What you need to know:
- Three years earlier, in 2016, the collapse of an apartment block in Huruma Estate, Nairobi, killed 45 and this was a building that had already been condemned by the authorities.
- The current affordable housing programme only promises to deliver 500,000 homes over a five-year period.
More than 700 buildings in Kenya are condemned as unsafe yet people continue to live in them. In the past 10 years alone, over 20 buildings have collapsed, killing over 100 people and injuring thousands.
We were all quick to point fingers at the government and owners when eight children died and 64 were injured after the Precious Talent Academy collapsed in September. Yet the deaths could have been averted if users were given the tools to check that their buildings and schools were safe to use.
Three years earlier, in 2016, the collapse of an apartment block in Huruma Estate, Nairobi, killed 45 and this was a building that had already been condemned by the authorities.
Why would people live in a condemned building? Evidence suggests that the main reasons relate directly to Kenya’s affordable housing crisis. There is a housing deficit of two million units, which increases by at least 200,000 yearly. The current affordable housing programme only promises to deliver 500,000 homes over a five-year period.
First, many tenants have refused to move due to the high cost of relocating — unless they are paid distress compensation.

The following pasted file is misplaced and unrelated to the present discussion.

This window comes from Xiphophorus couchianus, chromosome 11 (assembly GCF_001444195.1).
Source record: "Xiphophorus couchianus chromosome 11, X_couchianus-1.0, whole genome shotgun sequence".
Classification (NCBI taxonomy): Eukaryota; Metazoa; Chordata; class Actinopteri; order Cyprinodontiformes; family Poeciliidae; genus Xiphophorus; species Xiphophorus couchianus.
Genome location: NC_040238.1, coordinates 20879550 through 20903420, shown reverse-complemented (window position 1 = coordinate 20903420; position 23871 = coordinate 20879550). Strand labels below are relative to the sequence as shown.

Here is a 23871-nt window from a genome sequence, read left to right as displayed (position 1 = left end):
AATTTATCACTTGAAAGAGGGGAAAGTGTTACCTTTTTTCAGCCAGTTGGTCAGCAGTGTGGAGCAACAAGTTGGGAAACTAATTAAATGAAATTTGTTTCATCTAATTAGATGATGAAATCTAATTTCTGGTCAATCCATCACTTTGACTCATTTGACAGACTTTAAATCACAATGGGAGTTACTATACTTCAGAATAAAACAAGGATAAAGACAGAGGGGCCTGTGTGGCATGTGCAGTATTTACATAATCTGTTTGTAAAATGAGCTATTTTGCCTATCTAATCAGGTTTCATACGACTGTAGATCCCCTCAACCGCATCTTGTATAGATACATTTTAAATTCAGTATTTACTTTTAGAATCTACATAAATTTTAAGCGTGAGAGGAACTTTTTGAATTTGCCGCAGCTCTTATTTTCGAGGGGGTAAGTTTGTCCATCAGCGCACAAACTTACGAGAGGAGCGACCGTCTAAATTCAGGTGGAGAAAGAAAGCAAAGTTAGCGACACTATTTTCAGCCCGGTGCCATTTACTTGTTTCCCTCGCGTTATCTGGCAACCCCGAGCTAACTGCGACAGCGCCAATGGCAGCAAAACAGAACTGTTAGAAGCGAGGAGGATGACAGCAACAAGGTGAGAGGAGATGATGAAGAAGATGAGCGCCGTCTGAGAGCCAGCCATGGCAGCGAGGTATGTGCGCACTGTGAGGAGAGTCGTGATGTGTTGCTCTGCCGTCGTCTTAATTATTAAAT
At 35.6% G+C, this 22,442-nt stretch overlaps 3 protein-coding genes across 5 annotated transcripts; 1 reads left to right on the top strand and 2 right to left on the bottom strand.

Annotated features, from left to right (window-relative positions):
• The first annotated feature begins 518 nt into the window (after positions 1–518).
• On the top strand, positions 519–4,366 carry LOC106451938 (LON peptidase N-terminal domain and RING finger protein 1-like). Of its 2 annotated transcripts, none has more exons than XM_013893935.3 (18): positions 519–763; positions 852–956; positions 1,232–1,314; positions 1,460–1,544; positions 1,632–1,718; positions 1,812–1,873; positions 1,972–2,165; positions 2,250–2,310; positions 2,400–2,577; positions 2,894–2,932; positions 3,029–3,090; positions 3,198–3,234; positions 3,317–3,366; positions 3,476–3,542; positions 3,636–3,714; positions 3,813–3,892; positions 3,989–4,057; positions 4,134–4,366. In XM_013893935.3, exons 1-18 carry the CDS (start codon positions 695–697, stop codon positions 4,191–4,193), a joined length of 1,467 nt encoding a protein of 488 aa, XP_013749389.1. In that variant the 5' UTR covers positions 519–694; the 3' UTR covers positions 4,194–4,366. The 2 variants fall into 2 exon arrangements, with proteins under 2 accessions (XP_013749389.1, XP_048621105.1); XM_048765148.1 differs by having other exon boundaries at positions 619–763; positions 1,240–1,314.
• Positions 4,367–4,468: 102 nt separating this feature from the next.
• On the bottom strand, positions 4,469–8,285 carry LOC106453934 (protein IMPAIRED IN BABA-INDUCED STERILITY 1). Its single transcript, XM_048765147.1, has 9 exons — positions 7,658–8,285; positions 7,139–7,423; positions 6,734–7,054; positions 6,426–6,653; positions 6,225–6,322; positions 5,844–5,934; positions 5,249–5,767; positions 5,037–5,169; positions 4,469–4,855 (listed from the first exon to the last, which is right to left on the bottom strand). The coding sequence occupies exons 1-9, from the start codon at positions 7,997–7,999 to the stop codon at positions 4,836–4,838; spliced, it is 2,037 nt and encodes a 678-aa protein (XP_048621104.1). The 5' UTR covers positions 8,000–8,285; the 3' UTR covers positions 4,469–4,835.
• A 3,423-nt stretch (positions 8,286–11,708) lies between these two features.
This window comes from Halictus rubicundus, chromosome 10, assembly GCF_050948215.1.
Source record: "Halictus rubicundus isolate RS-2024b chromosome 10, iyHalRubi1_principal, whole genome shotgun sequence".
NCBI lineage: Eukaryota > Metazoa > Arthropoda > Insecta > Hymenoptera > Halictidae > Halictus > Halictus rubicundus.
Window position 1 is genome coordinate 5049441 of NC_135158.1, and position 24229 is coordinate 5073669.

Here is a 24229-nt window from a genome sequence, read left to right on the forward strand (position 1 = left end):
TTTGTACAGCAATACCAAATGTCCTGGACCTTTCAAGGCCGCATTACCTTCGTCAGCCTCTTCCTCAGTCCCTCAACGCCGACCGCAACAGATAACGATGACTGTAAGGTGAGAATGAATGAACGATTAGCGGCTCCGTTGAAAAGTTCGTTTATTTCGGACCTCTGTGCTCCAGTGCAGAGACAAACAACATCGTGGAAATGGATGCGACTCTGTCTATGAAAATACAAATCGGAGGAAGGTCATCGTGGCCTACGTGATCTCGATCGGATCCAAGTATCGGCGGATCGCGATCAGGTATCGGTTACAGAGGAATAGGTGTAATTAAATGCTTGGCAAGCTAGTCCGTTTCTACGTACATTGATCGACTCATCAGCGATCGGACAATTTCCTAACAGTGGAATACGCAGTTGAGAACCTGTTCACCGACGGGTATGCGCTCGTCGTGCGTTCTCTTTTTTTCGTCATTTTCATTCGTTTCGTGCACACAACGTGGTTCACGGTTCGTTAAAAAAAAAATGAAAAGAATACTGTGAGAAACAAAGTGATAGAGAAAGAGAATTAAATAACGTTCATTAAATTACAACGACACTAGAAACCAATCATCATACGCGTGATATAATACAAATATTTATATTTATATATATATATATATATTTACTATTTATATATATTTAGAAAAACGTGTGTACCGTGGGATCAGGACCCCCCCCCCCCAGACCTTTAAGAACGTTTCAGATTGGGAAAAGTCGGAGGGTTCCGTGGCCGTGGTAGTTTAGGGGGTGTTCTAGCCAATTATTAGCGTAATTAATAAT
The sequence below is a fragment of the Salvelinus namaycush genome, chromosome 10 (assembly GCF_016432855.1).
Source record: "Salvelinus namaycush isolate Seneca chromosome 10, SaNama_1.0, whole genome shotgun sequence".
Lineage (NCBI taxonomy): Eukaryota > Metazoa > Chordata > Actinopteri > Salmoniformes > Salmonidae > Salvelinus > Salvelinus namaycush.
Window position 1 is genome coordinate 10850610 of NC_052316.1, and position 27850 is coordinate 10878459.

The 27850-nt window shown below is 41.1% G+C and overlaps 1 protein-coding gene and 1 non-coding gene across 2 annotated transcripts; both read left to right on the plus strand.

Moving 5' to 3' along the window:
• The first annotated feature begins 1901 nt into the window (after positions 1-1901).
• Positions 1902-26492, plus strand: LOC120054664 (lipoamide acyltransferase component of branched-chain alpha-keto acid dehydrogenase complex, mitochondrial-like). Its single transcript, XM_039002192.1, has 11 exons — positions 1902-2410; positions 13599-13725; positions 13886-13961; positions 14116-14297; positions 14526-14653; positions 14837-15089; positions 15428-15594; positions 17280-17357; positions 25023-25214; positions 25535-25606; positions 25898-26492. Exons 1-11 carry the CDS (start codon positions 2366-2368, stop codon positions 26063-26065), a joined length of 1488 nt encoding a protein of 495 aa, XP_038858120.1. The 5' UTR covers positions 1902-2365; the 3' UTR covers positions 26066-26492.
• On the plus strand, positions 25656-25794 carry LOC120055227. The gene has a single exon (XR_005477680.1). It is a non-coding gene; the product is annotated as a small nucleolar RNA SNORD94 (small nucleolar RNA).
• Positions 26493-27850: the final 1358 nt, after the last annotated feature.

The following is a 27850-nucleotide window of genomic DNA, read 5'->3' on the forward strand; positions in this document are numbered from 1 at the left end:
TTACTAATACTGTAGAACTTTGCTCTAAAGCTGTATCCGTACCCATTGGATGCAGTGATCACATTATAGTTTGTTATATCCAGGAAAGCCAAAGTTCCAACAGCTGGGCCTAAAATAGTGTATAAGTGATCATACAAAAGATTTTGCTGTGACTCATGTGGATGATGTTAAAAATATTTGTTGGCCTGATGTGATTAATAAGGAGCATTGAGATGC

Secondly, many cannot afford anywhere safer to live. If they move out, they will end up in a similar structure next door.
Thirdly, many do not know that the building they live in could collapse. In some cases, the caretakers and landlords have resorted to repainting to cover up the demolition signs in the form of a red ‘X’ that is placed on the building by authorities, leaving their tenants none the wiser of the dangers they face. In others, the authorities have not physically marked the building at all.
For every new building that has been approved for occupation, an occupation certificate is issued by the National Construction Authority. A tenant can request for a copy of the certificate.
We must be proactive in checking if a building is cleared for occupation rather than react with shock afterwards. This is particularly important for schools and apartments. It means starting a chain of responsibility right from the occupant to the owner, asking this simple question: “Does this building have an occupation certificate?”
If it is a school and the teacher does not know, which is often the case, challenge them to ask the principal, who can then ask the owner or the developer. If they do not know, ask the contractor or the architect of the building.
We cannot deny that the government is responsible for safety in construction but, in Nairobi, there are only 15 enforcement officers for more than 6,000 construction sites.
The National Disaster Management Authority says the collapses are due to developers and owners circumventing approval procedures. The result is structures with weak foundations and substandard stone built on unstable land, such as next to rivers. Another key reason they cite is the failure of the public to report dangerous buildings.
The citizens must take the responsibility to ensure buildings have been cleared for occupation. But that is not enough. Sustainable Development Goal No.11, on Sustainable Cities and Communities, commits the country to housing for all.
The government must provide incentives for the private sector to support this goal safely.
Ms Madete, an architectural designer at Buildx Studio and lecturer (TF) at the University of Nairobi, is a 2020 Aspen New Voices Fellow. @ettamadete